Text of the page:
Image : Nontsikelelo “Lolo” Veleko, Nonkululeko, from the series Beauty is in the Eye of the Beholder, 2003.

Rashid Johnson: Anxious Audience | The Power Plant, Toronto

September 21, 2019 - May 10, 2020


For his first solo presentation in Canada, American artist Rashid Johnson will undertake a major new site-specific work. This will be the fifth iteration of the Clerestory Commission Program, which invites artists to respond to The Power Plant’s central light-filled space.

Johnson has attained prominence internationally for works harnessing the rich symbolism and histories of varied materials. He is renowned for minimalist black grid constructions that serve as carriers for materials including plants, shea butter and other artefacts—objects that reference collective aspects of African-American intellectual history and cultural identity.

image: Rashid Johnson, Untitled (Microphone Sculpture), 2018. Bronze panel, ceramic tile, mirror tile, animal skin, books, shea butter, ceramics, plant, oil stick, black soap, wax.

Black Refractions: Highlights from The Studio Museum in Harlem | Kalamazoo Institute of Arts, Michigan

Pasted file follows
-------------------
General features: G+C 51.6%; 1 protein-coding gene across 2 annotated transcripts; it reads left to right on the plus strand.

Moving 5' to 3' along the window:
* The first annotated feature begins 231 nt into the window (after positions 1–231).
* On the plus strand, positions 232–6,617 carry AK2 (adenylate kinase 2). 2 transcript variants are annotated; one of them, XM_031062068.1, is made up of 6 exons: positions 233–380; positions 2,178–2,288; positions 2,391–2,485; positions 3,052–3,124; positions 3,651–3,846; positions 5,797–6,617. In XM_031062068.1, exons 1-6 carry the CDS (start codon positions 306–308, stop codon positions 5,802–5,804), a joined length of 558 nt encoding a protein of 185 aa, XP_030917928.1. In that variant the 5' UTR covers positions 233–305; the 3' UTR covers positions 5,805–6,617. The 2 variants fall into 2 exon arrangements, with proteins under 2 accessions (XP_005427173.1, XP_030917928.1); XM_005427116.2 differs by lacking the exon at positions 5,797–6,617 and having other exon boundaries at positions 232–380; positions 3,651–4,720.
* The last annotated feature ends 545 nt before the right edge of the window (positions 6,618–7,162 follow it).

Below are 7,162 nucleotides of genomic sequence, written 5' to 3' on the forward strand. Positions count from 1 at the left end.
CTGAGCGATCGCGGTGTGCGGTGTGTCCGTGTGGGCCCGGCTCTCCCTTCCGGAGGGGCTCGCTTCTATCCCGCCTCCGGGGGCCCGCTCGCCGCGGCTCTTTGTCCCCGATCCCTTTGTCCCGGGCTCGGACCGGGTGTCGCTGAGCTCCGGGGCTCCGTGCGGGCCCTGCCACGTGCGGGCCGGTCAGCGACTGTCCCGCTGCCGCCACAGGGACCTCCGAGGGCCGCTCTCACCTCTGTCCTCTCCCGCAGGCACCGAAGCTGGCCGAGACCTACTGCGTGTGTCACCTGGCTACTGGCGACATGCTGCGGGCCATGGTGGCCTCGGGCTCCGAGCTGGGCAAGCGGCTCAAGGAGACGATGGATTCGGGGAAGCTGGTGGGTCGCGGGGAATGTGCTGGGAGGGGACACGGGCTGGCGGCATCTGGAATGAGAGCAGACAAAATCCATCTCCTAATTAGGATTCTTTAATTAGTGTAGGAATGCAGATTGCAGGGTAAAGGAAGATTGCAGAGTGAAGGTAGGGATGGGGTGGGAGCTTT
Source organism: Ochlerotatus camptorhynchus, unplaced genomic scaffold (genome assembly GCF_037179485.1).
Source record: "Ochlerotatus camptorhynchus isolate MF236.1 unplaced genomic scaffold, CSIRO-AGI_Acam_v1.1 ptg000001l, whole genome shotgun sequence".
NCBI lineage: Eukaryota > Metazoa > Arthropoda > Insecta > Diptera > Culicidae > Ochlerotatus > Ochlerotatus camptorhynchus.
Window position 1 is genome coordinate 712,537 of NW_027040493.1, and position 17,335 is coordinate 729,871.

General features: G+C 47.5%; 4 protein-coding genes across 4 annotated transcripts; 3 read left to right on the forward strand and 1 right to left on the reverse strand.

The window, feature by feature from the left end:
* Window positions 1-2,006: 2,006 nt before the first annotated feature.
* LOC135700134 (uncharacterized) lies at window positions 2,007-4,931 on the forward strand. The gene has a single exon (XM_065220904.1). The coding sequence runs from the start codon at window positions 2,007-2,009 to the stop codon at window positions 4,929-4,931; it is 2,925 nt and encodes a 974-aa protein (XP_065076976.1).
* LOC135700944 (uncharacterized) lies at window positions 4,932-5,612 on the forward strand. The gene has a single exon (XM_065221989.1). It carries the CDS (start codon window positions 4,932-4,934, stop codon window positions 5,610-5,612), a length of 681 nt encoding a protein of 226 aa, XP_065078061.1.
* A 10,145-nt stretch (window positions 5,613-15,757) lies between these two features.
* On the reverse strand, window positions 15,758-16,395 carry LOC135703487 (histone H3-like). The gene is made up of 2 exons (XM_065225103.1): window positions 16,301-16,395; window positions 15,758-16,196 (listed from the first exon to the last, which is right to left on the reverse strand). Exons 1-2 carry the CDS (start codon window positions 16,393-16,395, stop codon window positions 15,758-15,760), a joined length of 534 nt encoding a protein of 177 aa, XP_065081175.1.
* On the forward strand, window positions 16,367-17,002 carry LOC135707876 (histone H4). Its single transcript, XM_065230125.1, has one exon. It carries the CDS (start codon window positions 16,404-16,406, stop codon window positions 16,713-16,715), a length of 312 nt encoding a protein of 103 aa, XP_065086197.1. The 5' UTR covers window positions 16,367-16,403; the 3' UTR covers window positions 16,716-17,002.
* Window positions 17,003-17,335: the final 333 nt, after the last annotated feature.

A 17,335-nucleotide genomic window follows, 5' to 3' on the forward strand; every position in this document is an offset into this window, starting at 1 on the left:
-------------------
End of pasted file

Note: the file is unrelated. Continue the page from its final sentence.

September 14 - December 8, 2019

Reflecting nearly 100 years of art history in America, Black Refractions: Highlights from The Studio Museum in Harlem reflects the breadth of The Studio Museum's 50 years of supporting and incubating artists of African descent. The exhibition will fill all four of the main floor KIA galleries.

The exhibition features a diverse array of works created by artists of African descent from the 1920s to present. Featuring 91 works from The Studio Museum's permanent collection, this unique exhibition illuminates the museum's unparalleled impact on the art world and the community of Harlem. The exhibition is organized by the American Federation of Arts and The Studio Museum, and is touring the country while the museum completes its new building. The KIA is the only Midwest stop for this tour, with support from Art Bridges.